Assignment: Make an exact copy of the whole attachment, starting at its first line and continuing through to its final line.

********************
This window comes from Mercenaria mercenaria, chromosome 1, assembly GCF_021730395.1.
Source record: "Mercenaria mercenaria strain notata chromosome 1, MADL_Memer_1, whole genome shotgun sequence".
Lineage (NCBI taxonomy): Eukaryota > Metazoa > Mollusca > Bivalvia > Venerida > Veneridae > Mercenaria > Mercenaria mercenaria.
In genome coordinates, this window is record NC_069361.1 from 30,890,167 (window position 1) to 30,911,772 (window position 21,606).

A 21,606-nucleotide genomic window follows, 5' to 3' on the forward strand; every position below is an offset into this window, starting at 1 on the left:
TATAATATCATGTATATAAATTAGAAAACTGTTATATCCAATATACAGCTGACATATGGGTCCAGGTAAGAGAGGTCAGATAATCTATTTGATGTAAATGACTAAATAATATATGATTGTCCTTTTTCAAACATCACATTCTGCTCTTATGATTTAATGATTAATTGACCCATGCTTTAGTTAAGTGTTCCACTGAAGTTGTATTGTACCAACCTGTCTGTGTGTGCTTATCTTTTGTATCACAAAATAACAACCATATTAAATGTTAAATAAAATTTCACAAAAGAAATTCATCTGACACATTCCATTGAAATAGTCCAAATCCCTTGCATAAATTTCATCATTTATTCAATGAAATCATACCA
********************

This window comes from Mercenaria mercenaria, chromosome 1, assembly GCF_021730395.1.
Source record: "Mercenaria mercenaria strain notata chromosome 1, MADL_Memer_1, whole genome shotgun sequence".
Lineage (NCBI taxonomy): Eukaryota > Metazoa > Mollusca > Bivalvia > Venerida > Veneridae > Mercenaria > Mercenaria mercenaria.
In genome coordinates, this window is record NC_069361.1 from 30,890,167 (window position 1) to 30,911,772 (window position 21,606).

A 21,606-nucleotide genomic window follows, 5' to 3' on the forward strand; every position below is an offset into this window, starting at 1 on the left:
TATAATATCATGTATATAAATTAGAAAACTGTTATATCCAATATACAGCTGACATATGGGTCCAGGTAAGAGAGGTCAGATAATCTATTTGATGTAAATGACTAAATAATATATGATTGTCCTTTTTCAAACATCACATTCTGCTCTTATGATTTAATGATTAATTGACCCATGCTTTAGTTAAGTGTTCCACTGAAGTTGTATTGTACCAACCTGTCTGTGTGTGCTTATCTTTTGTATCACAAAATAACAACCATATTAAATGTTAAATAAAATTTCACAAAAGAAATTCATCTGACACATTCCATTGAAATAGTCCAAATCCCTTGCATAAATTTCATCATTTATTCAATGAAATCATACCA